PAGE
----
Summiting Everest: Nothing Like the First Time
It’s been well over half-a-century since Sir Edmund Hillary and Tenzing Norgay became the first climbers to summit the world’s tallest mountain, and even six long decades later their feat resonates as one of the 20th century’s enduring, signature moments. On the anniversary of the pair’s triumph, LIFE.com looks back at that remarkable time with some rare photos from the celebrations afterwards, as well as page spreads from the cover story that ran in LIFE a few months later chronicling the accomplishment — and the bitter controversy that swirled around the entire event.
As LIFE noted in its July 13, 1953, issue, the historic ascent was hardly greeted with unalloyed goodwill and enthusiasm from all corners of the globe. In fact, international politics and racial pride were quickly thrust into the conversation about Hillary’s and Tenzing’s astonishing feat.
“Everest’s Conqueror’s Come Back,” LIFE roared in one headline in that special issue, then immediately blunted the celebratory tone with a caveat: “They bring thrilling stories of a great deed, but little men besmirch their riotous welcome.”
Thus — in a sad foreshadowing of the often contentious debate that had dogged so many attempts on Everest throughout the years (Is it worth the risk of life and limb? What does the local community get out of it? Etc.) — the very first successful climb to the top of the world’s highest peak sparked some often quite ugly jockeying for credit and supremacy. Jockeying, it should be noted, that both Hillary and Tenzing, who were fast friends, had absolutely nothing to do with, and readily denounced. (Also, while LIFE makes more than one mention of “British climbers” in its reporting, it’s worth recalling, and indeed emphasizing, that Edmund Hillary was a proud, born-and-raised New Zealander. He died in 2008, at the age of 88, in Auckland. Tenzing died two years before Hillary, at age 71, in India.)
“The climbers who conquered Everest,” LIFE wrote, “came down to a world eager to see them, honor them and hear their full story…. They came down to such a welcome — such surging excitement and hero worship — as had never before stirred the steamy lowlands of Nepal.”
The first official welcomers met the mountaineers outside of Banepa [the article continues], 20 miles from Nepal’s capital Katmandu. In the lead was British embassy party, bearing beer and sandwiches; then came the Nepalese to garland the heroes with flowers and sprinkle them with kumkum, a vermilion powder of rejoicing. Devil dancers met that at Bhadgaon, still 15 miles out. The wife of Sir John Hunt, the expedition’s leader, came out to meet him. Tenzing’s wife and their two teenage daughters flew from Darjeeling, India. Word came that an Indian newspaper had raided 12,000 rupees ($2,520) to buy Tenzing a house. Gifts of perfume labeled “Bouquet Mount Everest” were pressed on Hillary and Hunt. At Katmandu the state coach of King Tribhuvan and king himself awaited the climbers, and from far beyond Nepal, from Calcutta and New Delhi and London came news that honors and celebrations were waiting.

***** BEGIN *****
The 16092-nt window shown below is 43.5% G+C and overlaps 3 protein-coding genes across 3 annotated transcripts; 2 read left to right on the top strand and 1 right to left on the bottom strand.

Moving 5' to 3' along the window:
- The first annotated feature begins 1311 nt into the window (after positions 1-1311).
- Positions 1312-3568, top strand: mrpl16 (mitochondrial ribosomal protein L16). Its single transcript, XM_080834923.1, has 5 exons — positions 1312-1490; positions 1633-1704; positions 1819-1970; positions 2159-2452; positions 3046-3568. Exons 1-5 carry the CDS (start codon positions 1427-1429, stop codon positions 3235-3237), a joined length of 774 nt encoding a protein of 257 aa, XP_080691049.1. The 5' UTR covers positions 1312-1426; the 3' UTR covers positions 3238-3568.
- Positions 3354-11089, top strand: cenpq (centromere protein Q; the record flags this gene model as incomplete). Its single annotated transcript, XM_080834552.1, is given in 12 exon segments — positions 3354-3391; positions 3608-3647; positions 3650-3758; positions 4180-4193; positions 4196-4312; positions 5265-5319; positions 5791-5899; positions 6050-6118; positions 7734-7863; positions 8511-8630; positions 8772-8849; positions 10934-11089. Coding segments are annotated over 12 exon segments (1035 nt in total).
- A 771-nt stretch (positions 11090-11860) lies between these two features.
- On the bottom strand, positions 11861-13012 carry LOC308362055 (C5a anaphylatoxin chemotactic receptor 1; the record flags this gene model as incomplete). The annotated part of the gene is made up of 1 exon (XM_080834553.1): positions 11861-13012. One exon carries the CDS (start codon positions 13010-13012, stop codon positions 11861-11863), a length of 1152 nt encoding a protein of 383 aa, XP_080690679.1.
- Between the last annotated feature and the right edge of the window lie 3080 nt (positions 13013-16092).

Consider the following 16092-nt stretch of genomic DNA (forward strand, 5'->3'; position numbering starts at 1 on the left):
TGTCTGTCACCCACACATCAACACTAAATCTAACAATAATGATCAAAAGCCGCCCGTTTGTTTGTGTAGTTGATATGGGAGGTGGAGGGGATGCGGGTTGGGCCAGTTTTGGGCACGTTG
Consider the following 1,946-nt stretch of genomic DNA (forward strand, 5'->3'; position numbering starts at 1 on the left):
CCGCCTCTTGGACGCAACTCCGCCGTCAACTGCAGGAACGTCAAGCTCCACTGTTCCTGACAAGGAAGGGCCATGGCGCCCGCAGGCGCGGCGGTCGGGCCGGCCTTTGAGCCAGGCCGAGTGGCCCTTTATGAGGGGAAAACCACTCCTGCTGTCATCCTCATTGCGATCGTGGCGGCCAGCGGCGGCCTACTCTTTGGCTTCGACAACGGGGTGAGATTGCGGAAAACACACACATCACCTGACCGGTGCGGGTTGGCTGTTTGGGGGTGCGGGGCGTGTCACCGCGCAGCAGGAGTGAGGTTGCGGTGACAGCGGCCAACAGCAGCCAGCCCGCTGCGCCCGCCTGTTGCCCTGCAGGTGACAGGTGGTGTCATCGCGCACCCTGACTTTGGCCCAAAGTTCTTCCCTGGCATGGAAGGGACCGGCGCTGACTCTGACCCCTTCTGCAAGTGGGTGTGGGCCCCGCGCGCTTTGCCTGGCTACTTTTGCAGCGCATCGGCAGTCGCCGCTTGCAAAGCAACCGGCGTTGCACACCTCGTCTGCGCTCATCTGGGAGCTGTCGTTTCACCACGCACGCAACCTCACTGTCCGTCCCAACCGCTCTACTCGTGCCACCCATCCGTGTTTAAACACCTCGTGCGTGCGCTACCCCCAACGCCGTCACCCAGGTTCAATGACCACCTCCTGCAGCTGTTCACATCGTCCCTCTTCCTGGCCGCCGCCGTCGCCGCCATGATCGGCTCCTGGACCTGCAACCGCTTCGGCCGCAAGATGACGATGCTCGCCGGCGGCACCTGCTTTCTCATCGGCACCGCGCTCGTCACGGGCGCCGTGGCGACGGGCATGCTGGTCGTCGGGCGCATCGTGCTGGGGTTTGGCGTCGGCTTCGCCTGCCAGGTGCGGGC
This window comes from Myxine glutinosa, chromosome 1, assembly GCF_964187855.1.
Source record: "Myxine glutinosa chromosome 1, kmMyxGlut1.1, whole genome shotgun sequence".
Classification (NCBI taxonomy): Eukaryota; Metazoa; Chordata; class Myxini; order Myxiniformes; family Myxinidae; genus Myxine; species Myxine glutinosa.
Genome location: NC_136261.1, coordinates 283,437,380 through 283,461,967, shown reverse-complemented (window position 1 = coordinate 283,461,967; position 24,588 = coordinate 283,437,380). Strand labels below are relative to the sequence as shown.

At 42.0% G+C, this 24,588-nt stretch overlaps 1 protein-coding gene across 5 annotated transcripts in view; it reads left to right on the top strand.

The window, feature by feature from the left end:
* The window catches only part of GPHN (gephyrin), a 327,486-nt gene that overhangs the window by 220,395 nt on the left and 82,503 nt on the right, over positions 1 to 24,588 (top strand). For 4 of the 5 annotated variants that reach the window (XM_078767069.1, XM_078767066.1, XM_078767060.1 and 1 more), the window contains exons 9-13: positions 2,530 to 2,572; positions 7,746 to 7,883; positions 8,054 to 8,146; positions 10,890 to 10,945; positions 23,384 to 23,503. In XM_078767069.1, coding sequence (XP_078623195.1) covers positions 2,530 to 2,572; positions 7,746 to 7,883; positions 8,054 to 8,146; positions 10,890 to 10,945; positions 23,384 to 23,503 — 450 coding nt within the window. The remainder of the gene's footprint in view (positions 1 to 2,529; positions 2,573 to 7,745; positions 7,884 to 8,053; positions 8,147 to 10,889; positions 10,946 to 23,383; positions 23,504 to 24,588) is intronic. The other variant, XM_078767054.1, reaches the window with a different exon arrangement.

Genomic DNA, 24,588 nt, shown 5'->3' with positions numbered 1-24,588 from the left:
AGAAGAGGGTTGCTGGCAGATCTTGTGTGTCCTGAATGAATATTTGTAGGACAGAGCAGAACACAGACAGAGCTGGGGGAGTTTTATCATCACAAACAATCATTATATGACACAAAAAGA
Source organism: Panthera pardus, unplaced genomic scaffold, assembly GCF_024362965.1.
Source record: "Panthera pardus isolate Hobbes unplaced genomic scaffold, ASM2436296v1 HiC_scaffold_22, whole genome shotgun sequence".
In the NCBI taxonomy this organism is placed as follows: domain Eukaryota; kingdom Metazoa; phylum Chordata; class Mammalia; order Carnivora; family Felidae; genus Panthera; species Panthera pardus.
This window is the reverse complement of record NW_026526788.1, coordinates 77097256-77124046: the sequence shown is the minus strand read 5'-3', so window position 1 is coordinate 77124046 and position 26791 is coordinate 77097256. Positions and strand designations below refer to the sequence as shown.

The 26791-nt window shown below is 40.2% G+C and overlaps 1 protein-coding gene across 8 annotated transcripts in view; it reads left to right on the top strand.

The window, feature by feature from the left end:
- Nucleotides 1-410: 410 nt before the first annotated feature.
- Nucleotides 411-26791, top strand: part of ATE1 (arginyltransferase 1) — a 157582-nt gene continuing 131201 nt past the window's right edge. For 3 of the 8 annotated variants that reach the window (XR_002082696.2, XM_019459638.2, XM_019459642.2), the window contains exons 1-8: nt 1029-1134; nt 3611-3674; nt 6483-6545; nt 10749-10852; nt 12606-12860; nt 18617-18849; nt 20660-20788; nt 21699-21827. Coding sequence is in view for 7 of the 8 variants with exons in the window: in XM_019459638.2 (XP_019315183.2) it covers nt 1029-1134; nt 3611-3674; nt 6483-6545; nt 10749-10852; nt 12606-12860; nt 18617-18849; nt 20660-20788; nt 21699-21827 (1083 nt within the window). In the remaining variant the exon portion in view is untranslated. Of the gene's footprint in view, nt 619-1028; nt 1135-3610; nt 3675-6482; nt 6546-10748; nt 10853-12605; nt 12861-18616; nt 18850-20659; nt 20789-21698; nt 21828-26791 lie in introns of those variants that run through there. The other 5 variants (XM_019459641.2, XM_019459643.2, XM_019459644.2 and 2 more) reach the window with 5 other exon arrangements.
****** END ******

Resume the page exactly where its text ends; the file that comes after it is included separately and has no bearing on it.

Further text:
To the distress and the half-resentful bewilderment of Colonel Hunt and his British climbers, however, these first wild welcomings carried a clear implication that, in Asia, the real hero of Everest was Tenzing alone. The conquest of Everest, a product of selfless teamwork between Asian and European, was being twisted into an ugly tool of Asian nationalism, inflamed further by the normal British habit of treating the hired Tenzing like a hired man. For a time it seemed the feat might be irreparably besmirched until Tenzing himself, a simple man who called Hillary his “lifelong friend,” restored balance and good humor y agreeing to accompany the British to share the accolades of England.
Today, as men and women continue to test their own mettle on the peaks of the Himalayas and on the heights of other, equally lethal mountain ranges around the globe — and, oftener than is right, losing their lives in the process — the pictures in this gallery are a reminder that for some people, the risks have always, unquestionably, been worth it.